“Sweden is the most successful society the world has ever known.” — The Guardian (10/25/05)
Next week I will begin a three-week tour of the Nordic countries: Iceland, Denmark, Norway, Sweden, and Finland. They all have parliamentary systems of government, and I have always wondered how that would work in the U.S.
The advantage, I believe, would be the break-up of the entrenched two-party system and an opening for clearer ideological voices. The provision for no confidence votes would also make our leaders more accountable.
In mid-2016 the Economist magazine set up an American parliamentary election. Bernie Sanders was the leader of the Social Democrats; Hillary Clinton, the Liberals; John Kasich, the Conservatives; Ted Cruz, the Christian Democrats; and Donald Trump, the anti-immigrant People’s Party.
Based on averages across all polls before the final nominees were chosen, Clinton would have drawn a 28 percent vote; Sanders, 26 percent; Trump 26 percent; Cruz, 11 percent; and Kasich, 8 percent. The Green Party at 1 percent would not have made the 5 percent threshold necessary for seats in a U.S. parliament.
Clinton and Sanders would have formed a strong center-left coalition with a total of 237 seats. Clinton would have become Prime Minister and Sanders would have been her deputy. Obama would have been appointed Secretary of State, and Jill Stein would have become head of the Environmental Protection Agency.
For 73 of the last 87 years Sweden’s Social Democrats have ruled, but after last year’s election everything has changed. In the September 9, 2018 election, the anti-immigrant Swedish Democrats (some of them neo-Nazis) received 17.5 percent (up from 6 percent in 2014), which gave them 62 seats in the 349-seat parliament.
After years of freely accepting refugees, a growing number of Swedes are now convinced that enough is enough. In 2015 the country admitted 160,000 refugees, in stark contrast to the U.S. which allowed, with over 30 times the population, only 75,000 during the same year.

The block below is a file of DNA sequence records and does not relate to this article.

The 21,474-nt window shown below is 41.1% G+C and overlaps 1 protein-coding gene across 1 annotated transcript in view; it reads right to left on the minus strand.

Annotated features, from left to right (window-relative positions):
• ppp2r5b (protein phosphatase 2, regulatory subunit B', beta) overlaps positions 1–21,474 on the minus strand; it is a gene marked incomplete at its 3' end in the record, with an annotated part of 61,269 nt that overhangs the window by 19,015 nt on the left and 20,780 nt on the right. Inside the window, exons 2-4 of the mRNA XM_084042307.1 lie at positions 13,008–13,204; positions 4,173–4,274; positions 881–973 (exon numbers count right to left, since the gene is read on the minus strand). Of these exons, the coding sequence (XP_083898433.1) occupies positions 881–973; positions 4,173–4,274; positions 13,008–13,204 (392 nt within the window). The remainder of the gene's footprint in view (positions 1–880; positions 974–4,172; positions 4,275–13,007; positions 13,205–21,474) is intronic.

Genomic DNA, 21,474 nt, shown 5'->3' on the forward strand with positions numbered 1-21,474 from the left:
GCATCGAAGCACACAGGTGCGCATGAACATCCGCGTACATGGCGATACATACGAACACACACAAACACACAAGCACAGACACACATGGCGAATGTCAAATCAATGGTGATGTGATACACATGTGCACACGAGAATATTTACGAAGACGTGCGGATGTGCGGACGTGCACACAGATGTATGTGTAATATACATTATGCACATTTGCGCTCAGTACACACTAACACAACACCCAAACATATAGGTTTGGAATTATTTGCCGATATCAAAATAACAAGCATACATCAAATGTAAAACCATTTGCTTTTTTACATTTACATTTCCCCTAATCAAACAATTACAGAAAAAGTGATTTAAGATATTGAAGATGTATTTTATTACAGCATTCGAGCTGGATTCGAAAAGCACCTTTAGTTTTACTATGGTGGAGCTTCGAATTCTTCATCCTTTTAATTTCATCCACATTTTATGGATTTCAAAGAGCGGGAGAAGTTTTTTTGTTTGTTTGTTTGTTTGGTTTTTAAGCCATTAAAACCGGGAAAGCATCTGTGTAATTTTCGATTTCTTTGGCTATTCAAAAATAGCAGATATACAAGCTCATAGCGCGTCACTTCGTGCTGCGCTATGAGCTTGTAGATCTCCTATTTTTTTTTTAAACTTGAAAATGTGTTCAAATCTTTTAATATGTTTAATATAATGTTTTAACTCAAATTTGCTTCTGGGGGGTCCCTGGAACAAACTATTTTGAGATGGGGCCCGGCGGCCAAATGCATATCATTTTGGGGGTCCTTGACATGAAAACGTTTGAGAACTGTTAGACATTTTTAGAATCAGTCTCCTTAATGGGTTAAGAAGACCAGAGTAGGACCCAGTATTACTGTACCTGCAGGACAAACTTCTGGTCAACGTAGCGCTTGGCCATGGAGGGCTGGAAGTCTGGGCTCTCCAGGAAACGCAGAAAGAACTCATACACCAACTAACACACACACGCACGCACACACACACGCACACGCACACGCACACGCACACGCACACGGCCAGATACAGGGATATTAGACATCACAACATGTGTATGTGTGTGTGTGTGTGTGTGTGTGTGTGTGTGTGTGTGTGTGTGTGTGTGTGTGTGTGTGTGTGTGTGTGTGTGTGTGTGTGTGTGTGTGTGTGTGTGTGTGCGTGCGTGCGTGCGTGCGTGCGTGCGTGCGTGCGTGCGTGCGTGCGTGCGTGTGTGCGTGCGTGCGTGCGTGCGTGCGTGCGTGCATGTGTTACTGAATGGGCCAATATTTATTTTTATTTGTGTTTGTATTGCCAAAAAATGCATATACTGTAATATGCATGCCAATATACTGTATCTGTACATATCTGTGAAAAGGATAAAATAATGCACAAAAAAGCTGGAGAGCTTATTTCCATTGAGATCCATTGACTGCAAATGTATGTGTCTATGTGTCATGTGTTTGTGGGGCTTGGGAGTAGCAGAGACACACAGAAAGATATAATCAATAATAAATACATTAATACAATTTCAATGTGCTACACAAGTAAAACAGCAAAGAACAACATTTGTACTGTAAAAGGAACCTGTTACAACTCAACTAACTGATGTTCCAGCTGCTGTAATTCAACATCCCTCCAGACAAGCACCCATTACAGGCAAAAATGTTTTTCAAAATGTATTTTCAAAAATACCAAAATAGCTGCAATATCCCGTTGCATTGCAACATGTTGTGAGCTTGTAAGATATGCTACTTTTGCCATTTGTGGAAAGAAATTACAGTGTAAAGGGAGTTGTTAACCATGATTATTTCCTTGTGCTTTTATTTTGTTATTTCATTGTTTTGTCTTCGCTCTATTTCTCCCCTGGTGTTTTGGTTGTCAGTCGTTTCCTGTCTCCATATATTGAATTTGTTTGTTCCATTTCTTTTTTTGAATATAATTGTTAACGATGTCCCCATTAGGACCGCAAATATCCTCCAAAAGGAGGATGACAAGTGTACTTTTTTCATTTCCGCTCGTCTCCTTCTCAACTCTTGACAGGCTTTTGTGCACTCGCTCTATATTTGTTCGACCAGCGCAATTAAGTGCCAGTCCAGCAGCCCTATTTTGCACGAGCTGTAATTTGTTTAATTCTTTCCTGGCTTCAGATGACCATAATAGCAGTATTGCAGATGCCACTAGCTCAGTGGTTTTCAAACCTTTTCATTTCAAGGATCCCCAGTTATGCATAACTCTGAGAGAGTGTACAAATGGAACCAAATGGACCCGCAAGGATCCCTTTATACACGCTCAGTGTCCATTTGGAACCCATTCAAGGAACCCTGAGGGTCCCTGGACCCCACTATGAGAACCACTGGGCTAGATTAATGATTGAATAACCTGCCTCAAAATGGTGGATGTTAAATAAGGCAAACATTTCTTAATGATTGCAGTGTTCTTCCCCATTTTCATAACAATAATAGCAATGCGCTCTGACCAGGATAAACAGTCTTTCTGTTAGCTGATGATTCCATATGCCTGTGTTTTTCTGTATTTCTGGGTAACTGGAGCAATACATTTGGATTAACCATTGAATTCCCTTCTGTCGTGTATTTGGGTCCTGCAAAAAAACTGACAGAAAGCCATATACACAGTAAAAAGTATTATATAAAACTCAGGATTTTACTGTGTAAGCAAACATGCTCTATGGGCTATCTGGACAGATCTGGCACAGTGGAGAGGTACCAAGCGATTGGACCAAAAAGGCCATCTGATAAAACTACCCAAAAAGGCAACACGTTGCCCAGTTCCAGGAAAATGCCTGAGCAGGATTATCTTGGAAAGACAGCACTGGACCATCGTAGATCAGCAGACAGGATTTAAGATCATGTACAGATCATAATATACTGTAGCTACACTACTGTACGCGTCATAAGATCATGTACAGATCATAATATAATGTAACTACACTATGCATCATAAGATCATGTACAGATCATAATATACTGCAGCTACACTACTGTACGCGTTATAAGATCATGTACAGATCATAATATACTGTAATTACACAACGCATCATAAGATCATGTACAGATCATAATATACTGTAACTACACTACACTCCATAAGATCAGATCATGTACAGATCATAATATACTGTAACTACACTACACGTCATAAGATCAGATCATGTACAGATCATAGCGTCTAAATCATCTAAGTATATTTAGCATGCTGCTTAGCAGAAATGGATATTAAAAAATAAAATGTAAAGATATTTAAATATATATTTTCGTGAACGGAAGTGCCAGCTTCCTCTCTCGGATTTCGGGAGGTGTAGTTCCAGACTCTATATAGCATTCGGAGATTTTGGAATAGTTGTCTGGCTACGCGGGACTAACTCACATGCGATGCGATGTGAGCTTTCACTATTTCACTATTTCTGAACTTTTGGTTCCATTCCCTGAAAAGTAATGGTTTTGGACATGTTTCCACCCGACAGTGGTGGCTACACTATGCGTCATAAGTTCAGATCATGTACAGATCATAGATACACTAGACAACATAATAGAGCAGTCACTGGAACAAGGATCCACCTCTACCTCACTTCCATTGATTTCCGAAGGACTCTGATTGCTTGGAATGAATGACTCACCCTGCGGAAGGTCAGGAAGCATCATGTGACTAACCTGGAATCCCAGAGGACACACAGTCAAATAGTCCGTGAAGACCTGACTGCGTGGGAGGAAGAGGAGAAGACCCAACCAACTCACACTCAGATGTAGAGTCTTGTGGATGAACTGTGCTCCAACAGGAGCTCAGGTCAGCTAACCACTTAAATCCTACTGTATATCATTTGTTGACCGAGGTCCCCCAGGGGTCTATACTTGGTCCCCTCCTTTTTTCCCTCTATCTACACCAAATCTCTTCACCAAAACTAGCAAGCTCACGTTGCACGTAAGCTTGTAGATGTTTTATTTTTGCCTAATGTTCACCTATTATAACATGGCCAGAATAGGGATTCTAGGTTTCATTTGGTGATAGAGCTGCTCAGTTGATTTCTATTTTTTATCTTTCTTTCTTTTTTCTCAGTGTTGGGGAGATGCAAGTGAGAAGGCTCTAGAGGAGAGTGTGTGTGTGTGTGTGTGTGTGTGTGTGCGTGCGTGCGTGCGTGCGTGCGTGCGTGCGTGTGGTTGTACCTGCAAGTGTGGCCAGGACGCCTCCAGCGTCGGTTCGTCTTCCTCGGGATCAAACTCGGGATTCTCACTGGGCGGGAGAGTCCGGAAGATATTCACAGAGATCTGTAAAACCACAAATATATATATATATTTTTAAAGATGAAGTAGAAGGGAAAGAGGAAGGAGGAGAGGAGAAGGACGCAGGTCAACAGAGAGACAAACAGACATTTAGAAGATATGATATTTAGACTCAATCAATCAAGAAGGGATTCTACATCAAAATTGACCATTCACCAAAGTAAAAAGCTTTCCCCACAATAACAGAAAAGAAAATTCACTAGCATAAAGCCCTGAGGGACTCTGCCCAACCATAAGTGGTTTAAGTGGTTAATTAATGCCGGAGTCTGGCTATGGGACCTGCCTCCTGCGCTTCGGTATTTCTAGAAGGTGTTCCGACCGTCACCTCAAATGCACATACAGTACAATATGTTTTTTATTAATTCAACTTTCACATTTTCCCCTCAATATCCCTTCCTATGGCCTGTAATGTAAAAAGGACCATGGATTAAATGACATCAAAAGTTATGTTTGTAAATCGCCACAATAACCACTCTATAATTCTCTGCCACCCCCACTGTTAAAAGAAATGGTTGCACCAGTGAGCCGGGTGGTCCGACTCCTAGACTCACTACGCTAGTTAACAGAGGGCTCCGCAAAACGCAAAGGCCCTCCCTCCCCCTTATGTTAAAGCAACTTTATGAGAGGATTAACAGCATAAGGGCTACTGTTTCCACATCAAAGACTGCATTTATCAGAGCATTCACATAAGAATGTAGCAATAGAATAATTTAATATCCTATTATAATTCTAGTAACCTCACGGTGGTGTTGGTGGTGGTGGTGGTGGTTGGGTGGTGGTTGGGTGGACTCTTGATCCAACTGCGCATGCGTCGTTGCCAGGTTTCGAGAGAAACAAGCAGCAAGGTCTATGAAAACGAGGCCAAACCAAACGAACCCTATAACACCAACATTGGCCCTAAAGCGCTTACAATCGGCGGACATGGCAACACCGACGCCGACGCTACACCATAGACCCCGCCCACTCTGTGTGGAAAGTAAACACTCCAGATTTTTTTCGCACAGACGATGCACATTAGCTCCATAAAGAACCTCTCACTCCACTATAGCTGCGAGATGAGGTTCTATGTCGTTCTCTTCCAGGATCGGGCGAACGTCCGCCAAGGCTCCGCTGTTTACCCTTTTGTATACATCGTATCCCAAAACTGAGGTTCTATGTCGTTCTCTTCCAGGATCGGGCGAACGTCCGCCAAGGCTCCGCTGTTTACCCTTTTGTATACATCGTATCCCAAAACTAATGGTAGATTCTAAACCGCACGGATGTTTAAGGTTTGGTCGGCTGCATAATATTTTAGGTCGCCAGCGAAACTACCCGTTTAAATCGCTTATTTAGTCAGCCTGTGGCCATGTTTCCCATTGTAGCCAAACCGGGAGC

During the Iraq War, which we of course initiated, compassionate Swedes welcomed almost 30,000 Iraqis, many of them Christians fleeing the conflict. We should be ashamed that we accepted only 85,000.
The center-right parties and the Social Democrats and their allies could not form a working majority without the Swedish Democrats, and both sides refused to accept their support. The two voting blocs attempted to form a grand coalition, such as the one in Germany, but these efforts failed.
Finally, in January of this year the Parliament held a vote that allowed the Social Democrats to form a coalition with the Green Party, which is still far short of a majority. The Left Party, composed of former communists and democratic socialists, declined to joined them but have agreed to support the Social Democrat’s legislation.
The Centre and Liberal (actually conservative) parties, normally part of previous center-right governments, have also promised their votes to the center-left minority. In order to gain their support, the Social Democrats have reluctantly agreed to a language test for citizenship, lowering taxes, and opening up the labor market, which will be resisted by Sweden’s strong unions.
Sweden has had one of the fastest growing economies in Europe, putting the lie to the conservative view that high taxes (a 60 percent marginal rate), large public spending, and comprehensive social programs kill economic growth. From 1994 to the present the Swedish economy has grown on average 2.6 percent, as opposed to our 2.2 percent during the same period.
At 6.8 percent the Swedish unemployment rate is almost twice as high as Denmark and Norway, and the conservative parties believe that a freer labor market will bring that number down. Over 70 percent of Swedes belong to unions, but 90 percent of the economy is in private hands, the typical result of social democratic policy.
Since the financial crisis, most European countries, even Greece, have brought their annual budget deficits down to nearly zero (Sweden and some others actually sit on small surpluses). Under Trump, the U.S. deficit has grown to 4.7 percent of Gross Domestic Product, after Obama brought it down to 3.4 percent.
In a previous column I have written about Sweden’s generous social programs. A study done by the Nation magazine has shown that if tax breaks are included in the calculation, America’s social programs actually cost more per capita, but are far less effective.
The same result is found for medical care: Sweden and all other industrialized countries spend less (generally half per capita) but obtain much better health results.